Press Release

Elephanatics Appalled at Thailand’s Decision to Reverse 10-Year Ban on Live Elephant Export

For Immediate Release May 22nd, 2019

Vancouver, BC – The Ministry of Commerce in Thailand has recently issued regulations regarding the rules, procedures and conditions for the export of its elephants. The trade of live elephants to other countries will be permitted, effective June 23, 2019.

The conditions under which the export of Asian elephants would be approved are:

  1. sending elephants for research studies;
  2. sending elephants for positive international relations; and
  3. sending parts or products derived from elephants for academic research or as antiques/art

    objects.

The Asian elephant is officially endangered with a population of less than 50,000 worldwide. Vancouver-based non-profit, Elephanatics, says this will inevitably fuel poaching throughout Asia for ivory, elephant skin, hair and elephants themselves. They strongly oppose the reversal of the ban that has been in place for ten years.

In Thailand there are approximately 3,700 captive working elephants, and around just 1,000 remain in the wild. Asian elephants became an endangered species in 1986. These regulations open a loophole which could allow for illegal trade, threatening the very existence of Thailand’s national symbol.

Captive elephants suffer terribly in captivity. Shortened lifespans, health issues, and emotional trauma from being separated from their herd, defies the standards set by the World Association for Zoos and Aquariums (WAZA) and CITES (the Convention on International Trade in Endangered Species). Many of the countries importing live elephants do not have the weather or environment that elephants can acclimate to, condemning them to a lifetime of suffering.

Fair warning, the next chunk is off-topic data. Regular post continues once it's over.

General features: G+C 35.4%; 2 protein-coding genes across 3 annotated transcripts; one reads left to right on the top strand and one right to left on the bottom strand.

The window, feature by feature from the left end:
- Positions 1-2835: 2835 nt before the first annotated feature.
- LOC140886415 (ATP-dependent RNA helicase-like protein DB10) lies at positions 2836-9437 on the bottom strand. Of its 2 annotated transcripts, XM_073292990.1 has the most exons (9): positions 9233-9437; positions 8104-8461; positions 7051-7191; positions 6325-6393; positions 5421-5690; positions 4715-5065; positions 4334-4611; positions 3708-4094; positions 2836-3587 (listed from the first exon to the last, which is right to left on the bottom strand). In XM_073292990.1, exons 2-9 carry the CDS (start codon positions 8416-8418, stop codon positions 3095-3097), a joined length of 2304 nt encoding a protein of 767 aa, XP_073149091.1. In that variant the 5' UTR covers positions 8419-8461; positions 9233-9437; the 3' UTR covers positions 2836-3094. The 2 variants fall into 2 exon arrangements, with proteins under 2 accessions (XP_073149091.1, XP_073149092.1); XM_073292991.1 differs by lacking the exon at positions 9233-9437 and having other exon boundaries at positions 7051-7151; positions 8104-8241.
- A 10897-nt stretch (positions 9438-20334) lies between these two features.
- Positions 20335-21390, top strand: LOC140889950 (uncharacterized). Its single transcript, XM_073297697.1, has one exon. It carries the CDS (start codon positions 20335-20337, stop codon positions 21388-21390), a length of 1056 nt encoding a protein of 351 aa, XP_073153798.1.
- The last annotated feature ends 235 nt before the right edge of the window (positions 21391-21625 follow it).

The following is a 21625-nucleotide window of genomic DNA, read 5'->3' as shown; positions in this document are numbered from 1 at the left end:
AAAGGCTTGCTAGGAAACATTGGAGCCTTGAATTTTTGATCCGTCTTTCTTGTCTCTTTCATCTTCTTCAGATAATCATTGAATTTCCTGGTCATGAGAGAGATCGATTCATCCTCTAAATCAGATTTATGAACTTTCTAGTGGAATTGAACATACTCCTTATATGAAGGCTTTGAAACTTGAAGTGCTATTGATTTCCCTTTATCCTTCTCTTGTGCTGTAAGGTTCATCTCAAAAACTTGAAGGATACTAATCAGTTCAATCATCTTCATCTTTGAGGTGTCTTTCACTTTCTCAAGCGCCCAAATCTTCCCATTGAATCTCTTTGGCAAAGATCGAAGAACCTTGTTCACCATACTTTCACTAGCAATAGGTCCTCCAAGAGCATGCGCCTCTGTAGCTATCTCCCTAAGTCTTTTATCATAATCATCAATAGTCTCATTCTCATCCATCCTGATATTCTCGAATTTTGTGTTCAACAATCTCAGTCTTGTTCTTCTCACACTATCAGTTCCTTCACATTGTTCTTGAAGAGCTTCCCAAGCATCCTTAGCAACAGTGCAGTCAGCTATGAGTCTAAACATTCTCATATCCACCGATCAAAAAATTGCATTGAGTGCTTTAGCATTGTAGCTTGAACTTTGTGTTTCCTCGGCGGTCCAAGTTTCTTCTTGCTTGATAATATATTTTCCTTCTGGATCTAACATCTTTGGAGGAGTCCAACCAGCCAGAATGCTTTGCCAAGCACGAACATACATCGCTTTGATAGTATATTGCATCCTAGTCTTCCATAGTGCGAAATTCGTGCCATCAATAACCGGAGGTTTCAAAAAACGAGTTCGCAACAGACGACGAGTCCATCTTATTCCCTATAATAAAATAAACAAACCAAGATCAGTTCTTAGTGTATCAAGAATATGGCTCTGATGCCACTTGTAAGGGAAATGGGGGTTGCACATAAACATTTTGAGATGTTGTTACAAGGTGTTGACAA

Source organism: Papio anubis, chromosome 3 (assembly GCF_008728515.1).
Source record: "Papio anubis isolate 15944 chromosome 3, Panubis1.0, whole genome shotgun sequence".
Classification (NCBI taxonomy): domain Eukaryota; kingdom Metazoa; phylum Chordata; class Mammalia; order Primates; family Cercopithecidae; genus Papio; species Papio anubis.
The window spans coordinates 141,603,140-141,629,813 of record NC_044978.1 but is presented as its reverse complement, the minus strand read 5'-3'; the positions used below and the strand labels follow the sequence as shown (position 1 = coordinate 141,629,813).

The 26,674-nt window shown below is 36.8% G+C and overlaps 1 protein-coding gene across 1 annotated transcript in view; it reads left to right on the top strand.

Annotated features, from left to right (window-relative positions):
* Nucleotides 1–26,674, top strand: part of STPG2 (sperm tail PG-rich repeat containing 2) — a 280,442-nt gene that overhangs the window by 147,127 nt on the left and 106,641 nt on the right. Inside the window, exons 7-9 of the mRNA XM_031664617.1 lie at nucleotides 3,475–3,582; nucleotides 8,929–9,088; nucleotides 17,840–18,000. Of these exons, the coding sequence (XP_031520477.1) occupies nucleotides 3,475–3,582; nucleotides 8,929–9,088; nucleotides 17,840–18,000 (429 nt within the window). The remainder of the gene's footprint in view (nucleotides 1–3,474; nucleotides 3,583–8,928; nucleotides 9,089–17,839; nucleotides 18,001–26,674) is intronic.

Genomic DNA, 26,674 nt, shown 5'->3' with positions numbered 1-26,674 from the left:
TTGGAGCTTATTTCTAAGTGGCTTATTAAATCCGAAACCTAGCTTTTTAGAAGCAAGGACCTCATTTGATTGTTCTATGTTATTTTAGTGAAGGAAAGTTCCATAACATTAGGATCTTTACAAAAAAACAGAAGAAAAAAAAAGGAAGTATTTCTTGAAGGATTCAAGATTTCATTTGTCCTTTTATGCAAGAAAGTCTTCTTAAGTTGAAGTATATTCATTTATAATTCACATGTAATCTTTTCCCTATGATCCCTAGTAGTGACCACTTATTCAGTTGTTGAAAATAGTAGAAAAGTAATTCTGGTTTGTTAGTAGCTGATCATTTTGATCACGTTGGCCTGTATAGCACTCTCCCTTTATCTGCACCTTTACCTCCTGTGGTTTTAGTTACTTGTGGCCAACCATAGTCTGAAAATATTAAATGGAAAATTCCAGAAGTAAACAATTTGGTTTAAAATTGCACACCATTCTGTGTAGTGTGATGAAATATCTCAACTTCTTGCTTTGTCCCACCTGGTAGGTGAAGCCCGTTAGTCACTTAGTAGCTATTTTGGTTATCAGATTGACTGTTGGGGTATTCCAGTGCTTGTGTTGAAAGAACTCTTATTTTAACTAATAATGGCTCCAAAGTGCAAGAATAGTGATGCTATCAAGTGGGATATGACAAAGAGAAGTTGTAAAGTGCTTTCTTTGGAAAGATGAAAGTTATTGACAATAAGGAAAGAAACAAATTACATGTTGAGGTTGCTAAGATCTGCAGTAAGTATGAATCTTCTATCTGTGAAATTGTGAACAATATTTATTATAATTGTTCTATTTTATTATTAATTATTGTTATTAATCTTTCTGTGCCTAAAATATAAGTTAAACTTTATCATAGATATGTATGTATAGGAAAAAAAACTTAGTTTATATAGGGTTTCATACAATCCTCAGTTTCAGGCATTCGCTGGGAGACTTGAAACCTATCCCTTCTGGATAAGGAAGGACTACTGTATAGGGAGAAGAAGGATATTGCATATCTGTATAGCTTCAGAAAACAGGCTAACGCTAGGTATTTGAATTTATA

The trade in elephant parts including elephant skin, hair and ivory fuels an already unmanageable multi-billion dollar illegal trade in wildlife that threatens remaining populations.

“Studies have shown that wherever loopholes exist in the regulation of wildlife trade – and particularly elephants and their parts – it strengthens the illegal black market. Additionally, the emotional intelligence of elephants is well documented. In this day and age it is inexcusable for elephants to be exported for displays in zoos and circuses, for research or as a gift,” says Fran Duthie, president of Elephanatics.

Thailand’s tourism trade has been shifting towards a more ethical model that encourages tourists to experience elephants in a respectful and compassionate fashion. Instead of riding elephants, visitors are encouraged to walk behind them and feed them. Sanctuaries are gaining momentum as tourists learn of the trauma and abuse inflicted on these intelligent and emotional animals.

Elephanatics strongly urges the Thai government to pursue a policy of ethical and compassionate treatment of their national symbol and reinstate the ban on the export of elephants.

About Elephanatics:

Elephanatics is a Vancouver-based elephant advocacy organisation that promotes the long-term survival of African and Asian elephants through conservation, education and action.

Media Contact:

Tessa Vanderkop – Director of Advocacy 604-789-8886 elephanaticsinfo@gmail.com www.elephanatics.org

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